How can I make an old CPU SSE 2 compliant?
Q&A I’ve an old desktop that runs on an AMD Athlon XP2500+ and recently found I couldn't install new software because the CPU is not SSE 2 compliant.
Barring changing the processor is there anyway of getting around the problem, perhaps with software?
It is entirely possible to create an interrupt handler to intercept the op code exception, simulate the instruction, and return control.
However, the reason for using the instruction is performance, and the simulation will be significantly slower. In addition, there are no socket A CPUs that support SSE 2 (you will need at least a socket 754 processor).
You should consider upgrading your machine if this is an important consideration for you.
What software is it?
What program do you want to run and have you considered other software programs or utilities that might provide the same functionality? Try free versions of the type software you're looking for.
Patch it, if can't do, upgrade hardware!
There are some (not many though) companies / software that officially / unofficially offer a 'no SSE2' compile version. I don't know what software you want to install but Google is your friend, see if there is a replacement DLL or a patch or something that you can download.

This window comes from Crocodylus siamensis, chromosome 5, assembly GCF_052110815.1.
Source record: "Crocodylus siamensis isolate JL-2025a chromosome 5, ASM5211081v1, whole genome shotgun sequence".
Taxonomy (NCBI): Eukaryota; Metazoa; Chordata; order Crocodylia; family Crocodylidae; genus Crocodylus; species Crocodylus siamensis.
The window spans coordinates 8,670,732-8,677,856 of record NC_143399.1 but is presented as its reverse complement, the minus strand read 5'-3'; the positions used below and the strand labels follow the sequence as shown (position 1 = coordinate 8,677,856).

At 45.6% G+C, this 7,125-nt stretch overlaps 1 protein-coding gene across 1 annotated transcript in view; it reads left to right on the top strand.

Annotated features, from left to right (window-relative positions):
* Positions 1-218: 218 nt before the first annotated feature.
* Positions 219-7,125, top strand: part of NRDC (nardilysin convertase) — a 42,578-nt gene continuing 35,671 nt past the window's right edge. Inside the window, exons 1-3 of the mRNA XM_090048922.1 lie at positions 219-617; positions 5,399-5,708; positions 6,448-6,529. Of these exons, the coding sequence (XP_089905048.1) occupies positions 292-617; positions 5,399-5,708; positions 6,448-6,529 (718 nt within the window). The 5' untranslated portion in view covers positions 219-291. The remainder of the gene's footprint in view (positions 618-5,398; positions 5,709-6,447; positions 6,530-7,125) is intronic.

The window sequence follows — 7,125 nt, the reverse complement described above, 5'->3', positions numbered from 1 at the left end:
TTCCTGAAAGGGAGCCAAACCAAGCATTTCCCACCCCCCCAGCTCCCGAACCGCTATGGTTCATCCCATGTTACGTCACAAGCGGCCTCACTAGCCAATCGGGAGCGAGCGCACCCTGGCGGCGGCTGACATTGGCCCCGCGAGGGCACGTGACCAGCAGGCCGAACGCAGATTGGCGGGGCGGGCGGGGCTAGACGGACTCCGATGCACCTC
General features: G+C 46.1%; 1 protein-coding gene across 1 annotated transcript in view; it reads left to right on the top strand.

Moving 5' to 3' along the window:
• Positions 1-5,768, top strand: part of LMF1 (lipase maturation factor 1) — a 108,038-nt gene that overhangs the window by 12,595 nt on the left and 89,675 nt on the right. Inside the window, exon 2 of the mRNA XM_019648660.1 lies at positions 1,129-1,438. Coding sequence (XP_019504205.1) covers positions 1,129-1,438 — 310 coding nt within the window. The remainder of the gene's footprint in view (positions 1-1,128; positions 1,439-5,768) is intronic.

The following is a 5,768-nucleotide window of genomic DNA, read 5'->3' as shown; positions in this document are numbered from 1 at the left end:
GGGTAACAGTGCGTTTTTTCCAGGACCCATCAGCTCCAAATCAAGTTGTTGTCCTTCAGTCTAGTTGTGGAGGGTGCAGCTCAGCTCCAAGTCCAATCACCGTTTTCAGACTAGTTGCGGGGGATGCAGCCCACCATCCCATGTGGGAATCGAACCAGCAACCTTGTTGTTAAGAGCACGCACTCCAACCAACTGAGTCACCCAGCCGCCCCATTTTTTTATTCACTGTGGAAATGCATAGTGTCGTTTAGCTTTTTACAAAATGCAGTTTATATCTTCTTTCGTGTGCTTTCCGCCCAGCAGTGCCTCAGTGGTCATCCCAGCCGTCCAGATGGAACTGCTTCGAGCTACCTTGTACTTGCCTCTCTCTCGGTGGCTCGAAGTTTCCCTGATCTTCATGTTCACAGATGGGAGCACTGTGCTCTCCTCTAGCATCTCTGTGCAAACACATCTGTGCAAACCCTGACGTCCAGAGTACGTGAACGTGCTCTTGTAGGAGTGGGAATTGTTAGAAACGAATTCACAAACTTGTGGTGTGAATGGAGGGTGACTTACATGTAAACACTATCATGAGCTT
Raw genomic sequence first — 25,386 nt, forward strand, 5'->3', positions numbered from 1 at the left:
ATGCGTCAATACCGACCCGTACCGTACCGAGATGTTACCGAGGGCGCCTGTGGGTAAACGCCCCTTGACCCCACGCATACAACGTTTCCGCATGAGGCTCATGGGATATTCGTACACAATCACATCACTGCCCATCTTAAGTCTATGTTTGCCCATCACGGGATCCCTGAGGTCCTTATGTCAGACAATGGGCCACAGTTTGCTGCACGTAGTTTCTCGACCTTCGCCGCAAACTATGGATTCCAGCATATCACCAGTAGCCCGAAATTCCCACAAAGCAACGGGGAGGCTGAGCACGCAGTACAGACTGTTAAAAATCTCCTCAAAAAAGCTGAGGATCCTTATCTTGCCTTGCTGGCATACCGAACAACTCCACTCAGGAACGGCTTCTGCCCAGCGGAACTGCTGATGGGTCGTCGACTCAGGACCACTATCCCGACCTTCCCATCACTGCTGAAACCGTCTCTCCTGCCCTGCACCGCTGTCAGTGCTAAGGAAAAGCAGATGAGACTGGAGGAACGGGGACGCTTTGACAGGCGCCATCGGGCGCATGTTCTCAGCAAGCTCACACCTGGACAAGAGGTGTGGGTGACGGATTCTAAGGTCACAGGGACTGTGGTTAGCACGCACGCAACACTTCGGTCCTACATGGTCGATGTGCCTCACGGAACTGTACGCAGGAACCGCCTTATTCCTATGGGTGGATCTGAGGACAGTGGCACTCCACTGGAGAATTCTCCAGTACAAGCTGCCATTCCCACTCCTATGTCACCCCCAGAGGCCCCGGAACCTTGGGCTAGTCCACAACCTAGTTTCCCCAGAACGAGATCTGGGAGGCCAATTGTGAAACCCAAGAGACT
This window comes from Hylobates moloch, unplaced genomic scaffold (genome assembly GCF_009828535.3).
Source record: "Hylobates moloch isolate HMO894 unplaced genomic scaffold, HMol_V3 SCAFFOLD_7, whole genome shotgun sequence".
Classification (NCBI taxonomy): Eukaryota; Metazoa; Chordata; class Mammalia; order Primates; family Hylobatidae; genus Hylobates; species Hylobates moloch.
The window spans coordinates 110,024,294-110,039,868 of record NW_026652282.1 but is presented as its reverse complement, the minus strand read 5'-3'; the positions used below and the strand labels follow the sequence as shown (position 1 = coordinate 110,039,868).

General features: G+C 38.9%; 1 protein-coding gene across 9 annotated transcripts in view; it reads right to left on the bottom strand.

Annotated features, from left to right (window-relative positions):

Otherwise - upgrade the hardware. People are starting to throw away older P4 systems where I am, they have SSE2. Shame I know, but AthlonXPs are getting old.
NOT POSSIBLE - the simple reason that even if you COULD "emulate it in software via a handler", you still couldn't fool the SSE2 detection of the program, which checks for it probably by the CPU ID string, rather than trying to execute SSE2 instructions and see if they work.
And frankly, if you have hardware that is that old, the original poster is DUE an upgrade anyway, and it is probably FAR cheaper to put in a new mobo and processor than try to write an interrupt handler that won't work anyway.
OP: get a mobo, get a CPU, and transfer the rest of your system. MIght need new memory depending upon the mobo you choose. It's easy, and their are websites and books that point the way, use Google (which works without any SSE2 instructions!).
Custom interrupt handler is perfectly possible if the only way to run a piece of software is with SSE2 available and that software must be run on that CPU. In reality though, unless you fancy the challenge yourself or are prepared to pay someone to write it, you're looking at a much more sensible option of replacing the hardware or using other software.